Cosmetic surgery and the neoliberal agenda
I especially appreciated Essig’s comments on the relation between cosmetic surgery and the ascendance of the neoliberal agenda in the 1980’s.
Today we take it for granted that we need cosmetic surgery to get a good job and succeed in our careers. Here’s Essig’s answer to the neoliberal canard that the only solution to social issues, such as inequality and economic insecurity, is for individuals to take responsibility for their own welfare:
We can also be realistic about our own futures. Getting a facelift or boob job is not going to change the structure of our economy and society. We cannot solve downward mobility for most Americans, unequal pay for women for the same work, or lack of opportunity for poor and working-class Americans through individual forms of consumption. Structural problems require structural solutions. Boob jobs and lipo are not going to bring about economic and social justice.
The futility of resistance
The penultimate chapter of American Plastic is titled “Resistance.” It describes a motley collection of behaviors that resist the call to standardized beauty: performance artists, those who choose to have a limb amputated, those who have surgery to look like an animal (lycanthropy), those who have surgery to make their gender ambiguous. There are also those who enjoy showing us how celebrity surgery can go wrong.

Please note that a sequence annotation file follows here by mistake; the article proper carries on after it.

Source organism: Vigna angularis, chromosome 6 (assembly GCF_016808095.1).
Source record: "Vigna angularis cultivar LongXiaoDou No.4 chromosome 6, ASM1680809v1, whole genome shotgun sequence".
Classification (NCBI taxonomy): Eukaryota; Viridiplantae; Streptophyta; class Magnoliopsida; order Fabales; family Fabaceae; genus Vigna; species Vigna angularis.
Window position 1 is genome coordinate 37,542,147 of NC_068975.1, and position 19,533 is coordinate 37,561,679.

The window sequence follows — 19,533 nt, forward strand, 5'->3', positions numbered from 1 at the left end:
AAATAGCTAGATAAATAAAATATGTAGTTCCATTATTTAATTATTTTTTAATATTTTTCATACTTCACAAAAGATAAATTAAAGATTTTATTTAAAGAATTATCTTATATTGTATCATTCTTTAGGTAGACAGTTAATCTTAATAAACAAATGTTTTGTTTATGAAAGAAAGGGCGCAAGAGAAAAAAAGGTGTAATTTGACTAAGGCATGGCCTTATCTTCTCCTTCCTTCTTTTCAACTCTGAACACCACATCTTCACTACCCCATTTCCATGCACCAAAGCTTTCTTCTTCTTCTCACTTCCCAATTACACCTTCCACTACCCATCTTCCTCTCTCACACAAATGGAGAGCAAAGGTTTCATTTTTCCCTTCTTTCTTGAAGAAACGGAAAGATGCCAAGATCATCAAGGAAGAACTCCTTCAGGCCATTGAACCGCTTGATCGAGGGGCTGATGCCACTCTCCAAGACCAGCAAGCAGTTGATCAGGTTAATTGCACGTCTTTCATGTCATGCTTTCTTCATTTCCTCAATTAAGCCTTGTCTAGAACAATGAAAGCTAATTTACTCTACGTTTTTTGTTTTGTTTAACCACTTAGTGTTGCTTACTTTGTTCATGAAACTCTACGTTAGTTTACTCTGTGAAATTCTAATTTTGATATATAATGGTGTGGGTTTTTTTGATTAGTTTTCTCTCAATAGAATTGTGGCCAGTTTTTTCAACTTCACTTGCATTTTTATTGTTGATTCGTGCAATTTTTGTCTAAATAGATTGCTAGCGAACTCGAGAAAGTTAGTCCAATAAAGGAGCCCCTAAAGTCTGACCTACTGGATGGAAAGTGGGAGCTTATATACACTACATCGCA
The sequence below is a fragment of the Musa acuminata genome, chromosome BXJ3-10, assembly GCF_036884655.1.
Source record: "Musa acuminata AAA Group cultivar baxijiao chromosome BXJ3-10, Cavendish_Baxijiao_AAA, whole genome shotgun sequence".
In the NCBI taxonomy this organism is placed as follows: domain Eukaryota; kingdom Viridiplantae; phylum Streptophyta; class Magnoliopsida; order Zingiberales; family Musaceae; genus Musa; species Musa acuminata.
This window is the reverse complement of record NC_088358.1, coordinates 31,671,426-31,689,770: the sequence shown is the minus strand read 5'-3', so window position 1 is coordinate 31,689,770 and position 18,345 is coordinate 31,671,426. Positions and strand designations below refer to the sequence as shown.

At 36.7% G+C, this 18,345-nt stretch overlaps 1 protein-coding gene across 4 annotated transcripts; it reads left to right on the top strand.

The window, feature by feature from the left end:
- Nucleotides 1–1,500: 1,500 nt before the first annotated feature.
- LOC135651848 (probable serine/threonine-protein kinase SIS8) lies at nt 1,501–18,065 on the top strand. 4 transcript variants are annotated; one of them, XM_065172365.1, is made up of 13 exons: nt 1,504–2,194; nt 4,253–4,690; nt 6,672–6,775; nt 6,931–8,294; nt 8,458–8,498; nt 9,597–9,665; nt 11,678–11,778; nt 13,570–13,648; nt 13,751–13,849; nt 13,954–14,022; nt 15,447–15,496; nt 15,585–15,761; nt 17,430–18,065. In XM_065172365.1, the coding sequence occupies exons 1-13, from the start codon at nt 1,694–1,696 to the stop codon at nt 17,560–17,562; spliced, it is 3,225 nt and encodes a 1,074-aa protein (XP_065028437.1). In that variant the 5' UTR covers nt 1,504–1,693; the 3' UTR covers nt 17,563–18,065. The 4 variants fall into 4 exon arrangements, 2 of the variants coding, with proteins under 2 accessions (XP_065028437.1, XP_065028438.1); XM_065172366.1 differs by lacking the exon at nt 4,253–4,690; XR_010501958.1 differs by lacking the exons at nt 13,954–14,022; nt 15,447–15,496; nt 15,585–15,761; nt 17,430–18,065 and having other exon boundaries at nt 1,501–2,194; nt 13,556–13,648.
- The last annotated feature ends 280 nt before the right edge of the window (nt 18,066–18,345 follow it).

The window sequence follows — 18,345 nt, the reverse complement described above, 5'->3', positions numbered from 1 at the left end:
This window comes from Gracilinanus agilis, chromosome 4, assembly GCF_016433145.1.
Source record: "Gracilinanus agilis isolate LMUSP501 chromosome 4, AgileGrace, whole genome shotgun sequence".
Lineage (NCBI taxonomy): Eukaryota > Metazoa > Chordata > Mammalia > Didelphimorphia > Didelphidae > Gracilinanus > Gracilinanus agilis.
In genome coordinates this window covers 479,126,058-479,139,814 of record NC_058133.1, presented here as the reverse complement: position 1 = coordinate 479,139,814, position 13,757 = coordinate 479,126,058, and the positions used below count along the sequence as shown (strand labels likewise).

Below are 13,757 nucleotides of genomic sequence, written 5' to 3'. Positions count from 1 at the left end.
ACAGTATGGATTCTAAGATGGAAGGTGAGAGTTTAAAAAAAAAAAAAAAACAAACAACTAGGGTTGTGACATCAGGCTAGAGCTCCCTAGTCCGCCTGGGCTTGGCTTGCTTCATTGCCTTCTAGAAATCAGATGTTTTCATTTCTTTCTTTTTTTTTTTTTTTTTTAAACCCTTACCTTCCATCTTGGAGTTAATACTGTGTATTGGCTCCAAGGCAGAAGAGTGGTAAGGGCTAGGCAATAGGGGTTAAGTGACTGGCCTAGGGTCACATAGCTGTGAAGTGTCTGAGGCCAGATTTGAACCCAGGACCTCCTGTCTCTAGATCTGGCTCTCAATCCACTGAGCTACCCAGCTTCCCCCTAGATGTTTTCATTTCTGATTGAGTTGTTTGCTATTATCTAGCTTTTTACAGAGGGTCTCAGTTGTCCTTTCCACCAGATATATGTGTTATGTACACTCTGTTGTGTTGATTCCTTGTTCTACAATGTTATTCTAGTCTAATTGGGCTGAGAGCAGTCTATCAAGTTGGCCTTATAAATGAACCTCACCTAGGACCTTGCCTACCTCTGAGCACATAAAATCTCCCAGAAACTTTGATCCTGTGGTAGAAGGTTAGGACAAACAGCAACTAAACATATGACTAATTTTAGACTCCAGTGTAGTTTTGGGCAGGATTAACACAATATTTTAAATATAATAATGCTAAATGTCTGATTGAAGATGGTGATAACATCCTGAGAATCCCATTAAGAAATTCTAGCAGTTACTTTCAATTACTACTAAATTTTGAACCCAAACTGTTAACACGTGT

The final chapter is called “… Is Futile?” The answer is undoubtedly “Yes, for most of us resistance is futile.” We can’t really imagine a future without cosmetic surgery. But Essig offers a perspective that’s an alternative to following the herd. (emphasis added)
We have some choices to make. We can actually express some agency. We can even resist. We can change our definition of what looks “good.” If human history shows us that beauty is hardwired into our brains, it also shows us that culture defines what beauty is. Even a cursory look at other times and places shows us that. If you don’t believe me, pick up a National Geographic or a history of fusion. Or just look around you. Isn’t “urban” beauty different from “rural”? Or what’s beautiful to teenagers versus fifty-year olds? And how about class differences in beauty? Are sexually desirable working-class men really the same as rich studs? And what about national differences in beauty? Aren’t French beauties different from Americans [sic] ones? And what about sexual identities? Aren’t gay bars crowded with people who look different from those who go to straight bars? Whatever beauty is, it is most certainly not one thing. We must resist scientific and popular culture claims that beauty is universal and that we should all strive to look the same.
Feeling sorry for plastic surgeons
The death of Wang Bei: Cosmetic surgery as a moral choice
Character, personality, and cosmetic surgery
Bibi Aisha: Fixing what can be fixed
The politics behind personal responsibility for health
Healthy lifestyles serve political interests
Health care, climate change, and the myth of the free market
Image: The Atlantic